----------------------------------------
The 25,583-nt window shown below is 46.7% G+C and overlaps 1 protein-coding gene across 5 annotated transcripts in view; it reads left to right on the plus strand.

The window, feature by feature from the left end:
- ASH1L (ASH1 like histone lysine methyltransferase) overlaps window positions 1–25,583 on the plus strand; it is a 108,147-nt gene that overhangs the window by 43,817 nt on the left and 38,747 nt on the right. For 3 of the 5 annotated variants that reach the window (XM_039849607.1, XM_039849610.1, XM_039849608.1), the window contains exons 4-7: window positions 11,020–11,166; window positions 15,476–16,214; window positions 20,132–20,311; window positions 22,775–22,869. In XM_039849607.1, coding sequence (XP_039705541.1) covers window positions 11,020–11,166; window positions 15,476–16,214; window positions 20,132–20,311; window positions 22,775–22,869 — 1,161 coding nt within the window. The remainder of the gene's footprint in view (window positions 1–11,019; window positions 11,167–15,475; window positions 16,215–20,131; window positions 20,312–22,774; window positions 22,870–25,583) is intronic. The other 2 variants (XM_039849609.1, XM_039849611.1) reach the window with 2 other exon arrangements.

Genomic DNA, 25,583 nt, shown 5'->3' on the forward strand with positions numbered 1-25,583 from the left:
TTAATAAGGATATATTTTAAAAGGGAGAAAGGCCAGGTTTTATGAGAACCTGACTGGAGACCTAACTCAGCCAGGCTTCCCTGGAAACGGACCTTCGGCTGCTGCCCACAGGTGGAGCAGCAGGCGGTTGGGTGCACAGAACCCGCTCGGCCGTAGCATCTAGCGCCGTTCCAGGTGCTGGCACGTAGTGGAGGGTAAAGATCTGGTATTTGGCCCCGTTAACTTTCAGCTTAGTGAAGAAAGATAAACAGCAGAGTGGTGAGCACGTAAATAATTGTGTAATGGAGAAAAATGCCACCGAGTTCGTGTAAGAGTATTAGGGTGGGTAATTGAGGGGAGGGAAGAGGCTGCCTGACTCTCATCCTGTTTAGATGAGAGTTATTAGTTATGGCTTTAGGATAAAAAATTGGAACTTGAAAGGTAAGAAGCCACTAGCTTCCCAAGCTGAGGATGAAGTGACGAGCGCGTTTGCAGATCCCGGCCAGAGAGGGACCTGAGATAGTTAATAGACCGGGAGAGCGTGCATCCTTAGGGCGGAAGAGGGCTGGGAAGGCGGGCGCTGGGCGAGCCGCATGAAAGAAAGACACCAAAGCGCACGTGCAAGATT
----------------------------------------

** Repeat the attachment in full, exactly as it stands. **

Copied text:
The 25,583-nt window shown below is 46.7% G+C and overlaps 1 protein-coding gene across 5 annotated transcripts in view; it reads left to right on the plus strand.

The window, feature by feature from the left end:
- ASH1L (ASH1 like histone lysine methyltransferase) overlaps window positions 1–25,583 on the plus strand; it is a 108,147-nt gene that overhangs the window by 43,817 nt on the left and 38,747 nt on the right. For 3 of the 5 annotated variants that reach the window (XM_039849607.1, XM_039849610.1, XM_039849608.1), the window contains exons 4-7: window positions 11,020–11,166; window positions 15,476–16,214; window positions 20,132–20,311; window positions 22,775–22,869. In XM_039849607.1, coding sequence (XP_039705541.1) covers window positions 11,020–11,166; window positions 15,476–16,214; window positions 20,132–20,311; window positions 22,775–22,869 — 1,161 coding nt within the window. The remainder of the gene's footprint in view (window positions 1–11,019; window positions 11,167–15,475; window positions 16,215–20,131; window positions 20,312–22,774; window positions 22,870–25,583) is intronic. The other 2 variants (XM_039849609.1, XM_039849611.1) reach the window with 2 other exon arrangements.

Genomic DNA, 25,583 nt, shown 5'->3' on the forward strand with positions numbered 1-25,583 from the left:
TTAATAAGGATATATTTTAAAAGGGAGAAAGGCCAGGTTTTATGAGAACCTGACTGGAGACCTAACTCAGCCAGGCTTCCCTGGAAACGGACCTTCGGCTGCTGCCCACAGGTGGAGCAGCAGGCGGTTGGGTGCACAGAACCCGCTCGGCCGTAGCATCTAGCGCCGTTCCAGGTGCTGGCACGTAGTGGAGGGTAAAGATCTGGTATTTGGCCCCGTTAACTTTCAGCTTAGTGAAGAAAGATAAACAGCAGAGTGGTGAGCACGTAAATAATTGTGTAATGGAGAAAAATGCCACCGAGTTCGTGTAAGAGTATTAGGGTGGGTAATTGAGGGGAGGGAAGAGGCTGCCTGACTCTCATCCTGTTTAGATGAGAGTTATTAGTTATGGCTTTAGGATAAAAAATTGGAACTTGAAAGGTAAGAAGCCACTAGCTTCCCAAGCTGAGGATGAAGTGACGAGCGCGTTTGCAGATCCCGGCCAGAGAGGGACCTGAGATAGTTAATAGACCGGGAGAGCGTGCATCCTTAGGGCGGAAGAGGGCTGGGAAGGCGGGCGCTGGGCGAGCCGCATGAAAGAAAGACACCAAAGCGCACGTGCAAGATT